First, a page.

Farah is one of the fastest growing menswear brands in Europe. Its contemporary offering, which often feature exuberant color and print, is sold via high-end department stores, indies and young fashion chains. Entering the next phase of its development, footwear and accessories will be added to the repertoire for FW15, and plans for further stores are in the pipeline. SI caught up with Farah’s commercial director Mark McCann to learn more about the expansion plans. Interview by Emma Holmqvist Deacon

Farah is growing steadily. To what do you attribute the success?
The level of success we currently experience hasn’t happened overnight; we’ve seen good growth season-on- season ever since we re-structured the brand in 2007. We put in a lot of effort over a long period of time to position the brand correctly, finding the right balance between price point, design and quality. As a result, we’ve managed to sit comfortably within the young fashion, heritage and contemporary tiers of the industry.

Farah spring/summer 2015
Farah spring/summer 2015
What defines the identity of Farah’s fashion line?
It offers a point of difference; we’ve added a twist to the basic with the help of design features, color and in-house designed prints. We’ve gone further with our product in terms of quality than is the norm at our price level to make sure we’ve established a strong position in the market. In the past 12 months, Farah’s fashion line has surpassed that of the more mature Classics offering. Since it’s now the main part of the business, the fashion line is simply identified by a gold F. Previously, it was called Farah Vintage, but we found that this labeling was somewhat confusing as the collection is not a vintage collection.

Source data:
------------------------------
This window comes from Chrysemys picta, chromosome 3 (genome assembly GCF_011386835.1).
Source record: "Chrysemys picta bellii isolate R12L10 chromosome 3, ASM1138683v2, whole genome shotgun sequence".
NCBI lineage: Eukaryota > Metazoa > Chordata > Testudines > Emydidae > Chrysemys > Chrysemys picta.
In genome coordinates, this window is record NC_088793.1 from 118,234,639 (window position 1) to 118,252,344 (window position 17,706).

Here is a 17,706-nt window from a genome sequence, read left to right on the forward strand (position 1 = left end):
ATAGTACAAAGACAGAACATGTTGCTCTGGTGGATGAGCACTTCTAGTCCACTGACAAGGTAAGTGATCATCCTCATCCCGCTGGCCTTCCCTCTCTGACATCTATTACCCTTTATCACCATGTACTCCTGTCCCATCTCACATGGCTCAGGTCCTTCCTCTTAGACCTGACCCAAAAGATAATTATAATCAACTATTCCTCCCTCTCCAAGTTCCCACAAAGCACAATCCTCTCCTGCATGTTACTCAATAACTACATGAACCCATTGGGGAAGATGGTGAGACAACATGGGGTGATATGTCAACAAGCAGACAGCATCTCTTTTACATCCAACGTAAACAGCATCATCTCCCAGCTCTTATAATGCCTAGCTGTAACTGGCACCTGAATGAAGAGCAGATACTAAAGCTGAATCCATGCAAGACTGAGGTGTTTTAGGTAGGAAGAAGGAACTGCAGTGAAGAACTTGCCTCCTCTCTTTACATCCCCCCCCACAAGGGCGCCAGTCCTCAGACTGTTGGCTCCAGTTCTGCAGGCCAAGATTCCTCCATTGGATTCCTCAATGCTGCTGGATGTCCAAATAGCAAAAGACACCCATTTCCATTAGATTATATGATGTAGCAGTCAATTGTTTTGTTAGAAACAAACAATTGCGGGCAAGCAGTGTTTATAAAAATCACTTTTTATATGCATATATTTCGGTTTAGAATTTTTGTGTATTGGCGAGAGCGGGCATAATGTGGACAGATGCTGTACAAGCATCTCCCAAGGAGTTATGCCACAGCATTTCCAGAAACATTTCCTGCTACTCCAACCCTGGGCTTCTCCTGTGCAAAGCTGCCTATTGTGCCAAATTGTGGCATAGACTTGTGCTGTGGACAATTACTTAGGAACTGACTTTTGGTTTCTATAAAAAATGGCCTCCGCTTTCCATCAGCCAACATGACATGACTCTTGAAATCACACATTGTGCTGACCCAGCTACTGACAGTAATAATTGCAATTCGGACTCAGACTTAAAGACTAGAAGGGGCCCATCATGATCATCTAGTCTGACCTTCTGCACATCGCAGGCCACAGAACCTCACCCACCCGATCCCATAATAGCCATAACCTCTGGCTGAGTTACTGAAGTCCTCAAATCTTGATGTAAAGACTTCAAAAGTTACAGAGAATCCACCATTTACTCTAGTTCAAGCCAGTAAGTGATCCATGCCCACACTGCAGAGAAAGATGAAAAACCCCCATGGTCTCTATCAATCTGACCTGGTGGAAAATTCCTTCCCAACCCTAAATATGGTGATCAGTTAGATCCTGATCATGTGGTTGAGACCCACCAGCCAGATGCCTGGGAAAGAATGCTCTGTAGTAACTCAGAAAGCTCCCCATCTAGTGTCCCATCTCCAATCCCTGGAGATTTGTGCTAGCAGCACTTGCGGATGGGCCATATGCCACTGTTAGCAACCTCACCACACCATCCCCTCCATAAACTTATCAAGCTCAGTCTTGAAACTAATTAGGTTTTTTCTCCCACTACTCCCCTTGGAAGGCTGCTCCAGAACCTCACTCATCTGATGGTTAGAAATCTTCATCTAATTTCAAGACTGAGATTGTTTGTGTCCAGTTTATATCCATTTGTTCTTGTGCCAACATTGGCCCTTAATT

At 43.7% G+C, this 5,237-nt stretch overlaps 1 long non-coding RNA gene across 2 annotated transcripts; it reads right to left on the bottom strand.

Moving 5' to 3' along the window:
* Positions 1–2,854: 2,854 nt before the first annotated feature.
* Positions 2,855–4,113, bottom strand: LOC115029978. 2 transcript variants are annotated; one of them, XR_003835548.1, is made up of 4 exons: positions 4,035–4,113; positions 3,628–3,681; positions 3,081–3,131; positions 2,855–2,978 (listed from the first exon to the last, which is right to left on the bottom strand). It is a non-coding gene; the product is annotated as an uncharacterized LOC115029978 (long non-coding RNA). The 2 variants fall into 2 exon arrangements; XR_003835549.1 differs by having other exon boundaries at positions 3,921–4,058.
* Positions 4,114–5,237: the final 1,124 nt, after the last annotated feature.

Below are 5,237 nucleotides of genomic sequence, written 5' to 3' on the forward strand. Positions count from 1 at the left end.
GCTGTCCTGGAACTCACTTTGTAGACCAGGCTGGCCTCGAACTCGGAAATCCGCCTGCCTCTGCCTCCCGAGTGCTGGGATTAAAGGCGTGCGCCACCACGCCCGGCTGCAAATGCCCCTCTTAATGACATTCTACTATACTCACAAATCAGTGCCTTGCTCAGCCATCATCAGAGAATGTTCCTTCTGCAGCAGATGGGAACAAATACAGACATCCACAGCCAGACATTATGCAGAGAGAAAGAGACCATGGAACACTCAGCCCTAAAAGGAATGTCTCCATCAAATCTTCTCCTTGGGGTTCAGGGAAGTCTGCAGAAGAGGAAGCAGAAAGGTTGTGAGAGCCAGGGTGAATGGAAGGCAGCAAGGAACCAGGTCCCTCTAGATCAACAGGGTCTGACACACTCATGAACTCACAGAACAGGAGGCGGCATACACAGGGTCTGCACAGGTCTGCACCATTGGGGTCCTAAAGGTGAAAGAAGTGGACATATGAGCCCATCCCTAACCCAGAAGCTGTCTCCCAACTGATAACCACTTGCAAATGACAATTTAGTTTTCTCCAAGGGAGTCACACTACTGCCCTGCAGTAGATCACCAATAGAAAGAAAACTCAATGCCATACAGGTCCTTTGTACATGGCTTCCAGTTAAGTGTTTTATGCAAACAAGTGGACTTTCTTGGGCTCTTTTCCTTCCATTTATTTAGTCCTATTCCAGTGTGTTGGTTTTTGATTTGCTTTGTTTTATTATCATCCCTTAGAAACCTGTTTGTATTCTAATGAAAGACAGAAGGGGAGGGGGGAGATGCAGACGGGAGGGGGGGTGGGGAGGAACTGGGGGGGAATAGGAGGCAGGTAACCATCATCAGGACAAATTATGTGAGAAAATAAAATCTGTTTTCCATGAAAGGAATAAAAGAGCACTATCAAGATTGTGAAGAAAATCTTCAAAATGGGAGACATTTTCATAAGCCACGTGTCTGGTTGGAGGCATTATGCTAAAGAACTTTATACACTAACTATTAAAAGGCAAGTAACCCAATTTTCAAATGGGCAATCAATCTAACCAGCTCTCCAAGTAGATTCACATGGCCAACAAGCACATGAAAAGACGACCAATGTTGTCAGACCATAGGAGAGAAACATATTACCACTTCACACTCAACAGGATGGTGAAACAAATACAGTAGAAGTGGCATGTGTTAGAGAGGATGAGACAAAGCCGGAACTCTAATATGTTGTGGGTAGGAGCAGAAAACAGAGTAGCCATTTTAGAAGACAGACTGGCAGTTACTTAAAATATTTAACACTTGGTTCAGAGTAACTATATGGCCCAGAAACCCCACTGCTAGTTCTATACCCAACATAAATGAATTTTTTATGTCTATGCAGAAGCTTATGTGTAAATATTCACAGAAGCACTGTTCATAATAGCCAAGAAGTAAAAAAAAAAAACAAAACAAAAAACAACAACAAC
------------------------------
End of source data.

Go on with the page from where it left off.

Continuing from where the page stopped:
Farah was primarily known for its trousers in the past – what categories are strongest today?
As a trouser heritage brand, we always have a strong offering of legs, and we’ve always offered season-specific variants, bringing out dense cottons, textured moleskins and wools in winter, for instance. The chino trend is coming back strongly; our key contribution is a version with five-pocket styling. Well-considered trousers aside, we are a complete fashion collection and we’re pushing forward by launching a new footwear and accessories range for AW15.

You opened a store in London’s Covent Garden in May 2014. Apart from being a landmark in itself, how does it slot in to the general brand strategy?
The new Covent Garden store and its sister shop in Shoreditch serve as pilot projects ahead of our launching full-blown retail locations. We’ve been able to test the waters, introducing a slightly higher price point via the Made in UK line that is produced on the home-turf. The stores have also allowed us to communicate directly with our consumers, and the feedback has been good. We’re planning to open further stores in the UK in due curse.

Which territories are you expanding well within?
Farah is doing very well in Germany at the moment and we’ve just been picked up by P&C in Frankfurt while we are also stocked at Urban Outfitters Germany and Zalando. Other important markets include Ireland, France, Italy, Switzerland, USA  and Australia. New markets for AW15 will be Spain and Benelux. We are also in talks with several additional territories for 2016.

What measures are you taking to remain relevant?
We always try to take steps forward in everything we do to maintain our individuality and strong identity.  The highstreet competition is fierce and many players fight for the same floor space; we need to defend our position on the home market and beyond and we’ll do so with the help of our trusted network of wholesale partners.